16. A sample of the unbelievable stupidity with which the Triple Alliance movement was handled generally is the following: Instead of the leaders setting a definite time limit, say 24 hours before the strike time, at which negotiations with the employers should cease, thus giving the great movement time to develop, they carried on conferences almost until the last minute. In consequence, the chances for real solidarity among the workers were ruined by exposing the latter to the thousand and one false rumors about a settlement deliberately set afoot in the capitalist press to confuse them and to destroy their unity.
17. “The Cold War in Britain,” P. 38.
18. “Besides the F.I.O.M., there were three other unions in the movement, the Syndicalist Union, the “White” Union (Catholic), and the Italian Union of Labor (Nationalist). But they were minor factors. Of the 500,000 workers in the industry fully nine-tenths belonged to the F.I.O.M. The latter organization practically directed the negotiations with the companies.
19. “L’occupazione delle, fabbriche,” P. 20—a pamphlet issued by the Central Committee of the Federation of Metal Workers (F.I.O.M.)
20. This demand was in accordance with the agreement between the Italian Socialist Party and the General Confederation of Labor, which is to the effect that the political affairs of the working class shall be handled by the former organization, and their industrial affairs by the latter, and that when an industrial struggle verges into a political one the control of it shall pass into the jurisdiction of the Socialist Party.
21. The workers’ control is a committee system by which the industrial workers have an opportunity to learn all the technical and business sides to their respective industries. They have access to the books at all times, so that they may know how much profits are made, where the raw materials come from, how much of them are used, how the supply is regulated, where the finished products go to, what the turn-over of labor is, the general statistics of industry, etc. The workers may also attend the meetings of the boards of directors. They also exercise a certain control over the hiring and discharging of workers. The system is really a school in industrial management for the actual producers.
22. These resolutions are taken from D’Aragona’s report (P. 90 and 96) to the Leghorn, 1921, Congress of the General Confederation of Labor.
23. The Federated Press, November 23rd, 1921.
24. “Fascismo: Primi Elementi Di Un’ Inchiesta Socialista Sulle Gesta Dei Fascisti In Italia, P. 59.
25. Following the promulgation of the general treaty, a number of local agreements were worked out in the various cities and towns. And shamefully enough, these too often amounted only to vigorous Fascisti-Socialist alliances against the Communists. For example, in the Pieve d’Olmi pact, signed September 24th, 1921, and reported in the October-November number of “Alba Nuova,” the local Socialists agree to the following disgraceful clauses:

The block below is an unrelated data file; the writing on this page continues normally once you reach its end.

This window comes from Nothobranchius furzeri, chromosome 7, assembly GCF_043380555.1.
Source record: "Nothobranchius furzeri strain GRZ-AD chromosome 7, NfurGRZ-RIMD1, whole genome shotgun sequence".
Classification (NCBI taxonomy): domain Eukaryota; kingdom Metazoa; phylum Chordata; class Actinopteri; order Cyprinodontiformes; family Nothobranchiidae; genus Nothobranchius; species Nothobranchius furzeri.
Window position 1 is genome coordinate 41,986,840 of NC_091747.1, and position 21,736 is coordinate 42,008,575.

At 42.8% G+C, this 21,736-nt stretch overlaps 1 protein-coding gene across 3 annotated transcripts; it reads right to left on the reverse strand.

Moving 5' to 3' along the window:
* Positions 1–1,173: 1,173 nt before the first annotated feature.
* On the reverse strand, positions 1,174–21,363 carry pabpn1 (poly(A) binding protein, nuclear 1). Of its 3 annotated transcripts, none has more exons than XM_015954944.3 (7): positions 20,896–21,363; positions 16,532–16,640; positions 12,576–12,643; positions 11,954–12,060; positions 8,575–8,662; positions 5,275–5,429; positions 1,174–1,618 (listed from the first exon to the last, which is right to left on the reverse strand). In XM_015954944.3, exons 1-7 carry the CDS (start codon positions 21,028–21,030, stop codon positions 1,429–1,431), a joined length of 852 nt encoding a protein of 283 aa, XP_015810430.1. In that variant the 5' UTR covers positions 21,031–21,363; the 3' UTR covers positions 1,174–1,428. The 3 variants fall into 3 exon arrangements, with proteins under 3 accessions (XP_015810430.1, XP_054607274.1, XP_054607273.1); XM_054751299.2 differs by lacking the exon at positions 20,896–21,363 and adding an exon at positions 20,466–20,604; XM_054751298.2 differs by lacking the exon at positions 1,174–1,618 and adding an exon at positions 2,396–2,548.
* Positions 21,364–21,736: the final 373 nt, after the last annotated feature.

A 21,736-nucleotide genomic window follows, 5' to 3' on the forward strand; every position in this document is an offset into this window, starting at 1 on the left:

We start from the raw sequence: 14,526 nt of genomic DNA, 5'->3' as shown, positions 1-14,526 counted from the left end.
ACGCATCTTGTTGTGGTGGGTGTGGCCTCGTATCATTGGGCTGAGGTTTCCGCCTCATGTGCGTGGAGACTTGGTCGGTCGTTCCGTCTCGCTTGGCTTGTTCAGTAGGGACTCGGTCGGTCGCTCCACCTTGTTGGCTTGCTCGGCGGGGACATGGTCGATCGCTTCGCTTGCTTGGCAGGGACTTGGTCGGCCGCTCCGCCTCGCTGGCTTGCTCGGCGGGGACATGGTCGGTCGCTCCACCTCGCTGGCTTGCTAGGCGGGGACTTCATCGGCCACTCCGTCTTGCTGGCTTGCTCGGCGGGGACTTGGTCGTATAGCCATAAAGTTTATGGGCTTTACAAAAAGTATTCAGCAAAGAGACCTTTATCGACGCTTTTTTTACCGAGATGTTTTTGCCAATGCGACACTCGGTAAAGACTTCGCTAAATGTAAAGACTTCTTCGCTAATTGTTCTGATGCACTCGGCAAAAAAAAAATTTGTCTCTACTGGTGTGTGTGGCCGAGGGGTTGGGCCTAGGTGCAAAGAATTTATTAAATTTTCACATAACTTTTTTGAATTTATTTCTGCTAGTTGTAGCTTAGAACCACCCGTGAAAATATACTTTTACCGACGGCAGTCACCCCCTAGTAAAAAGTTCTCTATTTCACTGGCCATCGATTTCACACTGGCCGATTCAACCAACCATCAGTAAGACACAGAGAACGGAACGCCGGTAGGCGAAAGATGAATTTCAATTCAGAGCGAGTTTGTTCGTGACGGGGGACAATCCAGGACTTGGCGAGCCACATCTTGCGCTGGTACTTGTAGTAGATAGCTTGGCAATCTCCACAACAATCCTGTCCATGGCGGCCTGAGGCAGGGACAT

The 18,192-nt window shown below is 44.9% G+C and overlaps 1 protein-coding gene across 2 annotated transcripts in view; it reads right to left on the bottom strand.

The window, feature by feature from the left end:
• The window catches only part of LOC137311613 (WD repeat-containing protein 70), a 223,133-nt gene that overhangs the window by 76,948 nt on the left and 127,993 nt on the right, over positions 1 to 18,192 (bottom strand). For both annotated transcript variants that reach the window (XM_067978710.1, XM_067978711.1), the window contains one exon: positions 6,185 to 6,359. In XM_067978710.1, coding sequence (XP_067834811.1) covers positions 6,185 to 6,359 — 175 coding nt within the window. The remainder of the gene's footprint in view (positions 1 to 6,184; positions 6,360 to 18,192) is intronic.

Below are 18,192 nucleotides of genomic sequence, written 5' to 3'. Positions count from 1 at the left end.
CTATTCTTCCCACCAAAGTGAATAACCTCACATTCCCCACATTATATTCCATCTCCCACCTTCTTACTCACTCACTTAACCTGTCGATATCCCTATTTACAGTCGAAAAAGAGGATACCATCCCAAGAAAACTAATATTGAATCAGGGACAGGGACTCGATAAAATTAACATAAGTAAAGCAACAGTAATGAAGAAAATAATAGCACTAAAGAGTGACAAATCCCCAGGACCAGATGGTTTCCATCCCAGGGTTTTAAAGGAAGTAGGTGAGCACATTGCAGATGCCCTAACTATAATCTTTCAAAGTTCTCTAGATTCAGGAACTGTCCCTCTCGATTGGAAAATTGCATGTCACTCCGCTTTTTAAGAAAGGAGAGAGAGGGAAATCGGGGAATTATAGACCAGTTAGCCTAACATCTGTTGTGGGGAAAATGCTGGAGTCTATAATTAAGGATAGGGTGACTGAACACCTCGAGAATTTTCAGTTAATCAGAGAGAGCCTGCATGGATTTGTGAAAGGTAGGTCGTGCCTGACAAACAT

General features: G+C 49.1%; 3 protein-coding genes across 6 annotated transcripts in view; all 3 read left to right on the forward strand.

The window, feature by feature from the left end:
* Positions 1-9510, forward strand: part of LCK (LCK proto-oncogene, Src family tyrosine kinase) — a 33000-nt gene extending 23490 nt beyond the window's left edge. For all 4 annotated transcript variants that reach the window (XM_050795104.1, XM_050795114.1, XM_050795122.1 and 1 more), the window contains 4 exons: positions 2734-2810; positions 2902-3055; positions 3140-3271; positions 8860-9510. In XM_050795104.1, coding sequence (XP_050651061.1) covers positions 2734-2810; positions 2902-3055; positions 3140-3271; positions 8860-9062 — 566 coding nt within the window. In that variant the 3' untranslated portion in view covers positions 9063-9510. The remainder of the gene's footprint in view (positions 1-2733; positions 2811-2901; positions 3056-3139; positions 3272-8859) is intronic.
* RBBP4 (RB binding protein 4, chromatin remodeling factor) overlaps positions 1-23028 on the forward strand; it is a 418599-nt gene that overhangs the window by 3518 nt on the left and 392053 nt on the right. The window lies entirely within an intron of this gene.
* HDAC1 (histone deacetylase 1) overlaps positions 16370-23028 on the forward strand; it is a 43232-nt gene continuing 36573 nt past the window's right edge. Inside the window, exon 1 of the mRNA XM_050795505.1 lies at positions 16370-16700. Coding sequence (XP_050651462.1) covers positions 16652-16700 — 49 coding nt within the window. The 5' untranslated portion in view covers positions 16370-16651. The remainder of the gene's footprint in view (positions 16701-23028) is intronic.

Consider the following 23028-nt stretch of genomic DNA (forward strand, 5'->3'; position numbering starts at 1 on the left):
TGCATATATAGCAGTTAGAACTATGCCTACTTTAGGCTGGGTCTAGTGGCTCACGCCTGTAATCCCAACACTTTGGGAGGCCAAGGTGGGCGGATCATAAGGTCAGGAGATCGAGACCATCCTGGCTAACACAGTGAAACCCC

(a) To block the development of the Communist movement locally.
(b) To nominate a commission composed of two Fascisti and two Socialists and a president chosen by the four members; to which shall be reported all untoward incidents, and all those who are members of the Communist movement—this being to differentiate between Socialists and Communists.
3. Expulsion of the Communists from the unions, and absolute prohibition against the Socialists wearing Soviet emblems. Direct separation from responsibility for the work of the Communists and an obligation to report the same.
26. Kritsky, “L’Evolution du Syndicalisme en France,” P. 384.
27. This is practically an industrial union, including as it does all categories of workers in the railroad industry. In 1917 it absorbed the last important craft union when it amalgamated with the railroad engineers.
28. Jean Brecot, “La Grande Greve de Mai,” P. 28.
29. Monatte is editor of “La Vie Ouvriere” and the central figure among French trade union revolutionaries. Originally an Anarchist, he became a Syndicalist during the historic “raid” on the unions elsewhere described. At the outbreak of the war he was a member of the national executive committee of the C.G.T. But he resigned in protest when that body refused to participate in a Copenhagen, December, 1914, conference to end the war. Shortly afterward he was drafted into the army and sent to the front, where he remained until the close of the war.
30. “Reflexions Sur L’Avenir Syndical,” P . 13.
31. Derived from the French word noyau, signifying core, heart, or interior group.
32. “La Vie Ouvriere,” July 29th, 1921.